Ontario nurses celebrate pay equity victory

Supreme Court dismisses request to hear appeal over proxy method

Ontario nurses celebrate pay equity victory

After a 15-year battle, the Ontario Nurses’ Association (ONA) has won a crucial ruling that may one day see for-profit nursing home nurses paid equitably to male comparators in another industry.

On Oct. 14, the Supreme Court of Canada dismissed a joint request by the for-profit nursing home employers’ group and the Ontario attorney general to hear an appeal to an earlier Ontario Court of Appeal ruling.

The fight was over the proxy method, which is a mechanism where female-dominated industries can use a comparator from another industry; in this case, it was male workers in municipal homes.

Government and employers have been told that this is unacceptable and it’s the law, so the decision was welcome news and a relief, says Vicki McKenna, ONA president in Toronto.

“It’s long, long overdue, and it is time that these nurses were treated properly,” she says.

“I had nurses calling me and emailing me texting me to say, ‘Do they have any other cards left in their deck? Can they stop this yet again? Is it really over or is this just a continuation of what we’ve been dealing with for the last 15 years?’”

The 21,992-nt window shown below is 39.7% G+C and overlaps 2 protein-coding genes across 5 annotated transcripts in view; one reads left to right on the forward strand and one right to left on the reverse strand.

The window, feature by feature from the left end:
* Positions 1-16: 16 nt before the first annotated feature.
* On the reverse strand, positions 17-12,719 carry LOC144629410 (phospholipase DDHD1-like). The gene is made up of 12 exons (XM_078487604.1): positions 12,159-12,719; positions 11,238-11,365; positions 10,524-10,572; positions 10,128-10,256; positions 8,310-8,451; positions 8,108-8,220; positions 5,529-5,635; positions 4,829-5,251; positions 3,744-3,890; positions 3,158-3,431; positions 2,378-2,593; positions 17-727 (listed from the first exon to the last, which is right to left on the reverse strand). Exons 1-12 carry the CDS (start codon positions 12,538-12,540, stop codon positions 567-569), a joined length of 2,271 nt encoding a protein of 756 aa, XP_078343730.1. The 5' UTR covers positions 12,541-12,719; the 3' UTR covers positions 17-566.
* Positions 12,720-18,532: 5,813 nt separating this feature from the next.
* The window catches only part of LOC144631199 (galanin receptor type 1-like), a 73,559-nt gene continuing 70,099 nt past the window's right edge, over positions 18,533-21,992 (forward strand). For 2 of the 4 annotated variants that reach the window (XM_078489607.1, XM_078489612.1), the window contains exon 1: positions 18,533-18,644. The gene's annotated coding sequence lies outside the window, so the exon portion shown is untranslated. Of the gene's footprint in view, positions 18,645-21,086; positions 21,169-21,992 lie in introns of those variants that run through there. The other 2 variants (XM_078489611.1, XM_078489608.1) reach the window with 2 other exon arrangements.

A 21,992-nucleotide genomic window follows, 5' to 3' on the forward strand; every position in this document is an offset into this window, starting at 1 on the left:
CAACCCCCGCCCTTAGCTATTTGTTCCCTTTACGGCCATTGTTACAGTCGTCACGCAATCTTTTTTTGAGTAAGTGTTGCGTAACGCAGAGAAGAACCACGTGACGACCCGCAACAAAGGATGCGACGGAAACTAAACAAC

Pay equity legislation was finally enacted in September for federal workers.

Next steps for pay equity

While the ONA hasn’t yet heard from the provincial government, hopefully contact comes soon, says McKenna.

“There may be a Hail Mary, out there for government and these employees that I don’t know about. There’s always the notwithstanding clause but I would say that would be a very bad move if they did something such as that.”

Many nurses may one day see a financial payout to make up for the last 15 years of being paid less than they should have, according to pay equity guidelines, she says.

“Some of these nurses who have worked through this timeframe, this is thousands of dollars in income that they have lost and pensionable earnings and all those things. Some of them said to me they watch closely, they’ve been hopeful, but they’ve never counted on the resolution in their working life.”

Many Ontario healthcare workers are considering leaving the sector because of poor wages and unsafe working conditions, according to a survey by SEIU Healthcare.

The ONA has reached out to the employers’ groups and hopes to hold talks soon, says McKenna.

“We’re in the process of setting up meetings with the employer group in particular and discussing our strategy for next steps, how we will implement this, what work needs to be done, and how we can move this.”

The timeline is unclear, especially with COVID, but this is a high priority, she says.

“We’re ready to come to the table to have these discussions… It’s time to sit down and make sure that these nurses will see this government and these employers do the right thing.”

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